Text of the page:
posted by Osmanthus at 5:54 PM on December 31, 2006


A word about Buddhist monasteries...

Getting into Buddhism is not fun and relaxing. It's a total mind fuck that, for the first few years (sometimes decades) really sucks. Don't have her roll into a Buddhist monastery thinking this will be a great place to chill -- it won't be: she'll get about 5 hours of sleep a night, she'll sit in Zazen for hours upon hours a day, she'll have chores, etc.

My advice would for her would be to get an apartment with a three month lease in a brand new city where she known no one. Cut off all ties to everyone she does know. Have her do nothing for three months but read, watch movies and quality television (maybe even skip cable and do Netflix), write in a journal, listen to music, work out (if that appeals to her), etc. Have her become an island. Spend three months doing whatever the hell she wants to do, all day. You could do it pretty cheap, and maybe three months is even too long. That's better for her than expensive therapy or some type of bullshit retreat where you "get to know yourself".
posted by JPowers at 5:56 PM on December 31, 2006 [5 favorites]


Yosemite National Park is beautiful and accesible for a nominal entrance fee.
But it is kinda cold at this time of year, unless she likes that sort of thing.
As an alternative may I suggest heading down to Baja Mexico?
Fly in to San Diego, rent a car (don't forget insurance!) and four hours later you are basking in the Eden that is San Philippe...
Bring novels, sunscreen and dollars.
Leave refreshed.
posted by Dizzy at 5:56 PM on December 31, 2006 [1 favorite]


For the organic farming volunteer opportunities (contributing good work for good projects is good for the mind and soul), check out wwoofing- wwoof.org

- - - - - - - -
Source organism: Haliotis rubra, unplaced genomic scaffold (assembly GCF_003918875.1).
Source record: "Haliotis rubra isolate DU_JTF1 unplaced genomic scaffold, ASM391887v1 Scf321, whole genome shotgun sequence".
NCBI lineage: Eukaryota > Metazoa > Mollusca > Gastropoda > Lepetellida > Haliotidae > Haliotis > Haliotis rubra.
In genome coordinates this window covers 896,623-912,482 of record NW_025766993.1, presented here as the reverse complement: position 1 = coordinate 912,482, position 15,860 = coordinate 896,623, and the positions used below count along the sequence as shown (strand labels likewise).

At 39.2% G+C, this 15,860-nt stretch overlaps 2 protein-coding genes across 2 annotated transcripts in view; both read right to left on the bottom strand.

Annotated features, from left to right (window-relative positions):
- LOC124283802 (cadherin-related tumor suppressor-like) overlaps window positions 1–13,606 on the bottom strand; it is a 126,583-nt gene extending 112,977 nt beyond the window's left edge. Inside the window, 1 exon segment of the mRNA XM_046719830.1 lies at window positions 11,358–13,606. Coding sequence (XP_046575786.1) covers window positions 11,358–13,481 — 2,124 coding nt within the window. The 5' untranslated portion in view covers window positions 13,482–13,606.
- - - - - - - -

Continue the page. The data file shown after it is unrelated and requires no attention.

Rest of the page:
posted by kch at 5:58 PM on December 31, 2006


She wants somewhere go, chill, clear her head, be quiet for a while and concentrate on starting her life again.

On top of my head and lacking any other detail and not knowing her at all, my WILD BET would be she is trying to escape.

From what ? Well again, extremely wild bet would be : from something that depresses her in her life , but that she feels she needs to get away from, which suggest me she think it is something _outside herself_ and _into her everyday living environment_

You see , I don't see the need to go "detox in USA" ..why USA, why not for instance Brasil or Japan ? Considering that she can't afford many extravagant expenses or none at all, I don't see why she couldn't, for instance, just spend a week in a hotel nearby.

I am not suggesting she SHOULD do that or attemting to suggest her into thinking she shouldn't waste money in "silly" trips..that is not my idea, at all. I love traveling :)

But this detox thing suggest me escaping from something, or maybe just she really need to detox from drugs/al and she needs to find someplace far away, for reasons I don't know. If so, I don't really know, sorry.
posted by elpapacito at 6:04 PM on December 31, 2006


There's a Benedictine monastery north of San Diego in Oceanside. It offers itself up for retreat, for cost, but the abbot there is open to negotiation. I enjoyed speaking to him during my visit there; he didn't push religiosity at all, and had a lot of (what I found to be) profound things to say. The place was very open in every sense. It's situated up in beautiful hills and has panoramic views.